Yoko Ono: One Woman Show, 1960–1971
by Yoko Ono, Julia Bryan-Wilson, Jon Hendricks, Clive Phillpot, David Platzker, Francesca Wilmott, and Midori Yoshimoto
edited by Klaus Biesenbach and Christophe Cherix
Yoko Ono: One Woman Show, 1960–1971 examines the beginnings of Ono’s career, demonstrating her pioneering role in visual art, performance and music during the 1960s and early 1970s. It begins in New York in December 1960, where Ono initiated a performance series with La Monte Young in her Chambers Street loft. Over the course of the decade, Ono earned international recognition, staging “Cut Piece” in Kyoto and Tokyo in 1964, exhibiting at the Indica Gallery in London in 1966, and launching with John Lennon her global “War Is Over!” campaign in 1969. Ono returned to New York in the early 1970s and organized an unsanctioned “one woman show” at MoMA.
Over 40 years after Ono’s unofficial MoMA debut, the Museum presents its first exhibition dedicated exclusively to the artist’s work. The accompanying publication features three newly commissioned essays that evaluate the cultural context of Ono’s early years, and five sections reflecting her geographic locations during this period and the corresponding evolution of her artistic practice. Each chapter includes an introduction by a guest scholar, artwork descriptions, primary documents culled from newspapers, magazines and journals, and a selection by the artist of her texts and drawings.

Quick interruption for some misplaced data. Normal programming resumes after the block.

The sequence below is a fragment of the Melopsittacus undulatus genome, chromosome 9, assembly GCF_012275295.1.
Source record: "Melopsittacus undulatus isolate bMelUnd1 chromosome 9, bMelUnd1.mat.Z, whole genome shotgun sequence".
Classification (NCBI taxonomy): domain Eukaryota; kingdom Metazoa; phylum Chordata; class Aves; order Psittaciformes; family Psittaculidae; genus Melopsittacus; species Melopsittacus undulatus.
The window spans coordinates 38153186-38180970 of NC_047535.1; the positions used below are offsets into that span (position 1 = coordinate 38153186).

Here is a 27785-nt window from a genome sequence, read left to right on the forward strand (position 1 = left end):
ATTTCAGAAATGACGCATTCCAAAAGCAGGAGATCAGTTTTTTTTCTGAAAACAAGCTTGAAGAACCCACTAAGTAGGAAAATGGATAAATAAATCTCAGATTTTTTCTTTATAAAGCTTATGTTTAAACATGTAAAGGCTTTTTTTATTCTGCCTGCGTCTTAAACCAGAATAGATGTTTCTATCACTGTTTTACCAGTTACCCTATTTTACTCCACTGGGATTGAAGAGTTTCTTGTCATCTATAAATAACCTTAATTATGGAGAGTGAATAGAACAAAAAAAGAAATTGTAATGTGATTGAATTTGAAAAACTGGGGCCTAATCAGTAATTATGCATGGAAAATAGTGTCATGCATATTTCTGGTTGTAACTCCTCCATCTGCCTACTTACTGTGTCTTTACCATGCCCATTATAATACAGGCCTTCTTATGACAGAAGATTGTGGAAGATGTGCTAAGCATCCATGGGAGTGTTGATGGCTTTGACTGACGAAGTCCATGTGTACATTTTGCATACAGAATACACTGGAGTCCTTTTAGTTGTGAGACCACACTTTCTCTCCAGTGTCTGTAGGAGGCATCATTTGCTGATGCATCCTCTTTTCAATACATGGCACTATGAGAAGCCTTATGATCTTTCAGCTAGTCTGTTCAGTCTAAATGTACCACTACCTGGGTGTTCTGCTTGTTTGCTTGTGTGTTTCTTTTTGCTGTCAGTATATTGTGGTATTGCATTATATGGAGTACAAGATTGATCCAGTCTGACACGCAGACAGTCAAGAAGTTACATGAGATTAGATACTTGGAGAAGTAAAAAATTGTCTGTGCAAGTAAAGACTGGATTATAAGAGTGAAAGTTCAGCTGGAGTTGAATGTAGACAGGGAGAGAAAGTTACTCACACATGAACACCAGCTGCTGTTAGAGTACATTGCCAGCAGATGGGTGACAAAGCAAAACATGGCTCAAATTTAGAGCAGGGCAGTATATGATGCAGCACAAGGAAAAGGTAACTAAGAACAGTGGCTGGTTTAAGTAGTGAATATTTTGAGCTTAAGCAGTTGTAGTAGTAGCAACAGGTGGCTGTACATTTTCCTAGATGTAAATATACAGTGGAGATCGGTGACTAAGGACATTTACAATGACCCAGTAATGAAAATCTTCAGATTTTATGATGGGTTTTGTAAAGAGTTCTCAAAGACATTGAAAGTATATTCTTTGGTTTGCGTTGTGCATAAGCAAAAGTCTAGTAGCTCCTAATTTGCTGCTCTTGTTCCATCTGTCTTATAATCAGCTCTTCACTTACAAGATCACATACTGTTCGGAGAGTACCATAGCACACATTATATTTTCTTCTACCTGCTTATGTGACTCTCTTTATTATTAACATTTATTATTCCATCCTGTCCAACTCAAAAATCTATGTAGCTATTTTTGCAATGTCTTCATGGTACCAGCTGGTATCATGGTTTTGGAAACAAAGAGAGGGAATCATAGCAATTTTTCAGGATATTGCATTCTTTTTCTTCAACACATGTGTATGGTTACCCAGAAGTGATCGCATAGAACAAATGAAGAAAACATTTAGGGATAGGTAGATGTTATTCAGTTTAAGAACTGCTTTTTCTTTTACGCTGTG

Born in Tokyo in 1933, Yoko Ono moved to New York in the mid-1950s and became a critical link between the American and Japanese avant-gardes. Ono’s groundbreaking work greatly influenced the international development of conceptual art, performance art and experimental film and music. In celebration of Ono’s eightieth birthday in 2013, the Schirn Kunsthalle Frankfurt organized a major traveling retrospective.
Hardcover | 240 pages | The Museum of Modern Art, New York; Reprint edition | 2015